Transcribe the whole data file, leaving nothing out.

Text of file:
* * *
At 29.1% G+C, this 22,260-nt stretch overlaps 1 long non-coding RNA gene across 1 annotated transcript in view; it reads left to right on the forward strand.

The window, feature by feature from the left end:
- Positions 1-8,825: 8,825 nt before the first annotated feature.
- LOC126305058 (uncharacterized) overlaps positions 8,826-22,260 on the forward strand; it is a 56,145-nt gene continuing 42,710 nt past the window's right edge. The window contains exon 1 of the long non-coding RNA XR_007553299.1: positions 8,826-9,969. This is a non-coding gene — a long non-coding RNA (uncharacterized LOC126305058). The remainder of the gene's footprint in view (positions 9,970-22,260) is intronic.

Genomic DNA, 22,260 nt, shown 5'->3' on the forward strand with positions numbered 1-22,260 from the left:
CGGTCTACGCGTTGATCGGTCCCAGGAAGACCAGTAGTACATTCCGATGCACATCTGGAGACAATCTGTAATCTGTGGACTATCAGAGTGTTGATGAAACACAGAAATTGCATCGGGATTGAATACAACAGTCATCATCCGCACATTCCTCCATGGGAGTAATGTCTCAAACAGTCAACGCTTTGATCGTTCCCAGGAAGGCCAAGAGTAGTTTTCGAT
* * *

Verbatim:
At 29.1% G+C, this 22,260-nt stretch overlaps 1 long non-coding RNA gene across 1 annotated transcript in view; it reads left to right on the forward strand.

The window, feature by feature from the left end:
- Positions 1-8,825: 8,825 nt before the first annotated feature.
- LOC126305058 (uncharacterized) overlaps positions 8,826-22,260 on the forward strand; it is a 56,145-nt gene continuing 42,710 nt past the window's right edge. The window contains exon 1 of the long non-coding RNA XR_007553299.1: positions 8,826-9,969. This is a non-coding gene — a long non-coding RNA (uncharacterized LOC126305058). The remainder of the gene's footprint in view (positions 9,970-22,260) is intronic.

Genomic DNA, 22,260 nt, shown 5'->3' on the forward strand with positions numbered 1-22,260 from the left:
CGGTCTACGCGTTGATCGGTCCCAGGAAGACCAGTAGTACATTCCGATGCACATCTGGAGACAATCTGTAATCTGTGGACTATCAGAGTGTTGATGAAACACAGAAATTGCATCGGGATTGAATACAACAGTCATCATCCGCACATTCCTCCATGGGAGTAATGTCTCAAACAGTCAACGCTTTGATCGTTCCCAGGAAGGCCAAGAGTAGTTTTCGAT